New hit-and-run law put on hold after truck drivers’ protest, long queues at petrol pumps – Times of India

Truck drivers had been protesting since January 1 against the provisions announced in the Bharatiya Nyay Sanhita for hit-and-run cases on December 28, 2023. Under the Bharatiya Nyay Sanhita (BNS), which replaces the Indian Penal Code (IPC), it was announced by Ministry of Home Affairs that drivers who cause a serious road accident by negligent driving and run away without informing the police or any official from the administration could face punishment of up to 10 years and a fine of Rs 7 lakh.However, the provisions in the law have now been put on hold.
The announcement resulted in a nation-wide uproar from truck, bus and tanker drivers, with transport operators claiming that the new hit-and-run law is too harsh and that it could lead to unfair punishments. The protest also resulted in people queueing up at petrol pumps worrying about fuel shortage, creating a panic across a host of cities across the country.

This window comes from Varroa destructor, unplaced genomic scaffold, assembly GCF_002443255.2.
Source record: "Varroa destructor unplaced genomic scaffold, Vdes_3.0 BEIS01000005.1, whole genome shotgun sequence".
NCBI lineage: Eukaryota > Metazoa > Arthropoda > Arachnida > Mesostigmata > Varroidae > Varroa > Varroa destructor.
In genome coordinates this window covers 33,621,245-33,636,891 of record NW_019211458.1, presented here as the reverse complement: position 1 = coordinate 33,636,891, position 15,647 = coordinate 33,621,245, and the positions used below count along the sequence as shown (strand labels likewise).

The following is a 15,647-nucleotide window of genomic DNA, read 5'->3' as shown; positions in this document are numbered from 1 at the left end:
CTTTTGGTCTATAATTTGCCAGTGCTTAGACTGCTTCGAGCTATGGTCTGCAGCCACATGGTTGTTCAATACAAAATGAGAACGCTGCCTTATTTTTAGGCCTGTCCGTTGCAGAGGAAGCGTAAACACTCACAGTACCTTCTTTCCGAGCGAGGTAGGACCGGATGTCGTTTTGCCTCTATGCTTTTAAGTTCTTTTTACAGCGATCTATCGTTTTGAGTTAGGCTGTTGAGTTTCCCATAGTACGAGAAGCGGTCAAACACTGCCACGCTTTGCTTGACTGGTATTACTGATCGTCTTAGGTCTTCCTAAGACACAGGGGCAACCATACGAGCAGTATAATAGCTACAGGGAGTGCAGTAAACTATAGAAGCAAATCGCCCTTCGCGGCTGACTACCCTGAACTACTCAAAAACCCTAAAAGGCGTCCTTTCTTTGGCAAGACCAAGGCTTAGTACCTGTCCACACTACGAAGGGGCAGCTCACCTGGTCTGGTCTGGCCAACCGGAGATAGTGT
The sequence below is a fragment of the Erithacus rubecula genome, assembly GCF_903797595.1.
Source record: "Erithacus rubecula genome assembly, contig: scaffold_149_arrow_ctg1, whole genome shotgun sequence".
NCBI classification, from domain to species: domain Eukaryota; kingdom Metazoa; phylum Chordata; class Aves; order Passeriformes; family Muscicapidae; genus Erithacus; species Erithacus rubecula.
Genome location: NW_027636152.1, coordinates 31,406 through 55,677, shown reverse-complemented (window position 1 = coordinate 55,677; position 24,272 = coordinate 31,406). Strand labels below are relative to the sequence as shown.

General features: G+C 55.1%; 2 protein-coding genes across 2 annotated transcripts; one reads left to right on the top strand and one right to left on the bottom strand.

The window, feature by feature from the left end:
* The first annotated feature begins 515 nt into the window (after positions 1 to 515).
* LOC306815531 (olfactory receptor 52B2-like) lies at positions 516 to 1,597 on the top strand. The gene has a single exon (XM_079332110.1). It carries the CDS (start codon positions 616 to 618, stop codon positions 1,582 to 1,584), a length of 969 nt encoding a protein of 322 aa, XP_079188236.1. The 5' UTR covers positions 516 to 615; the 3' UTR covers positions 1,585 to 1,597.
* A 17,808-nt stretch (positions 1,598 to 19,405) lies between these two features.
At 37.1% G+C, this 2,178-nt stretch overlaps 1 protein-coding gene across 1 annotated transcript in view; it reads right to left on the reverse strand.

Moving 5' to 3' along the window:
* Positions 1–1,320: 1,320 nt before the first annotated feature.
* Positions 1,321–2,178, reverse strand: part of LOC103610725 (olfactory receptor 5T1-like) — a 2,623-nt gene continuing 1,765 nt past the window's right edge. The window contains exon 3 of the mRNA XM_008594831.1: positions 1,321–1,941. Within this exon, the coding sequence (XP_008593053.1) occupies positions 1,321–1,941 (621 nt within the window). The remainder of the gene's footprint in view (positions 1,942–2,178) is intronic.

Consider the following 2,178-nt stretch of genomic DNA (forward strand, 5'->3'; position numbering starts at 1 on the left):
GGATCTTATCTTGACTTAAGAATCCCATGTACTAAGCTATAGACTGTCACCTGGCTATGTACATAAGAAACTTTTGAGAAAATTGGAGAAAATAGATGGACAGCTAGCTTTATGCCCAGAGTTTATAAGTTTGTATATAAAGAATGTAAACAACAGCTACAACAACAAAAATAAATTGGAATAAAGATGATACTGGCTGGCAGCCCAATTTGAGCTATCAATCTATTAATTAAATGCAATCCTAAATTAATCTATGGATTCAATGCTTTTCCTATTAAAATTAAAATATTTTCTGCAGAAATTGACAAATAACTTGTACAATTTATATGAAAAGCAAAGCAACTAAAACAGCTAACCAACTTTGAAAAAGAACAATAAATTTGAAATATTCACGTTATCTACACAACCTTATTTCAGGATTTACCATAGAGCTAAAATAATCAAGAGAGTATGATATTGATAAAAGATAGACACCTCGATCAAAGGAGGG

The All India Motor Transport Congress (AIMTC) after their meeting with the Union Home Secretary Ajay Bhalla on Tuesday said that the new provision of imposing 10 years of punishment and Rs 7 lakh fine for hit-and-run cases has been kept on hold. Under the previous legislation, drivers could be imprisoned for up to two years under IPC Section 304A (death by negligence).
“We had a discussion with All India Motor Transport Congress representatives, govt wants to say that the new rule has not been implemented yet, we all want to say that before implementing Bharatiya Nyaya Sanhita 106/2, we will have a discussion with All India Motor Transport Congress representatives and then only we will take a decision,” said Union Home Secretary Ajay Bhalla. The government also appealed truck drivers to resume work.

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